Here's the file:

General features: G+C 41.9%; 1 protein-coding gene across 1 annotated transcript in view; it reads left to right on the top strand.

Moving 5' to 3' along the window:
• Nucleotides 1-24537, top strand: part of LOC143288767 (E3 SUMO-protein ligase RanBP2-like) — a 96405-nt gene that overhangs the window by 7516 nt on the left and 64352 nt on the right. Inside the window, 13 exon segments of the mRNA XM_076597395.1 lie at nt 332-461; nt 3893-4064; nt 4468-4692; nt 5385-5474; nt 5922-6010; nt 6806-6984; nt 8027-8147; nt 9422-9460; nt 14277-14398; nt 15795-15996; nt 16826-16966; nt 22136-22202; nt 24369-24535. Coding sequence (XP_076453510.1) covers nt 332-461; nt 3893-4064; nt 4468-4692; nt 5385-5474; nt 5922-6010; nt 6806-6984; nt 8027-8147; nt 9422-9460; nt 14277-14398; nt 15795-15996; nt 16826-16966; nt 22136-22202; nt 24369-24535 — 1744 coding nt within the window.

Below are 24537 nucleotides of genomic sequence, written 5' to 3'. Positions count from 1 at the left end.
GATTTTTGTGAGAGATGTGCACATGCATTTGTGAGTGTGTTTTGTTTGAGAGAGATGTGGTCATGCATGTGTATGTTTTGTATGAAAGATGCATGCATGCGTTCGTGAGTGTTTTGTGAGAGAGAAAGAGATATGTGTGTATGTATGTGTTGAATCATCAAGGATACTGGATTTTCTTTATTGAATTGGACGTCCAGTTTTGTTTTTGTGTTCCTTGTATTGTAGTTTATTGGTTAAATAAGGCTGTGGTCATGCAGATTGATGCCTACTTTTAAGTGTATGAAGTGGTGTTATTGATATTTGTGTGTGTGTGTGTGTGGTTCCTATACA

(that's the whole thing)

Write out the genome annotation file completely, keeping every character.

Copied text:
General features: G+C 41.9%; 1 protein-coding gene across 1 annotated transcript in view; it reads left to right on the top strand.

Moving 5' to 3' along the window:
• Nucleotides 1-24537, top strand: part of LOC143288767 (E3 SUMO-protein ligase RanBP2-like) — a 96405-nt gene that overhangs the window by 7516 nt on the left and 64352 nt on the right. Inside the window, 13 exon segments of the mRNA XM_076597395.1 lie at nt 332-461; nt 3893-4064; nt 4468-4692; nt 5385-5474; nt 5922-6010; nt 6806-6984; nt 8027-8147; nt 9422-9460; nt 14277-14398; nt 15795-15996; nt 16826-16966; nt 22136-22202; nt 24369-24535. Coding sequence (XP_076453510.1) covers nt 332-461; nt 3893-4064; nt 4468-4692; nt 5385-5474; nt 5922-6010; nt 6806-6984; nt 8027-8147; nt 9422-9460; nt 14277-14398; nt 15795-15996; nt 16826-16966; nt 22136-22202; nt 24369-24535 — 1744 coding nt within the window.

Below are 24537 nucleotides of genomic sequence, written 5' to 3'. Positions count from 1 at the left end.
GATTTTTGTGAGAGATGTGCACATGCATTTGTGAGTGTGTTTTGTTTGAGAGAGATGTGGTCATGCATGTGTATGTTTTGTATGAAAGATGCATGCATGCGTTCGTGAGTGTTTTGTGAGAGAGAAAGAGATATGTGTGTATGTATGTGTTGAATCATCAAGGATACTGGATTTTCTTTATTGAATTGGACGTCCAGTTTTGTTTTTGTGTTCCTTGTATTGTAGTTTATTGGTTAAATAAGGCTGTGGTCATGCAGATTGATGCCTACTTTTAAGTGTATGAAGTGGTGTTATTGATATTTGTGTGTGTGTGTGTGTGGTTCCTATACA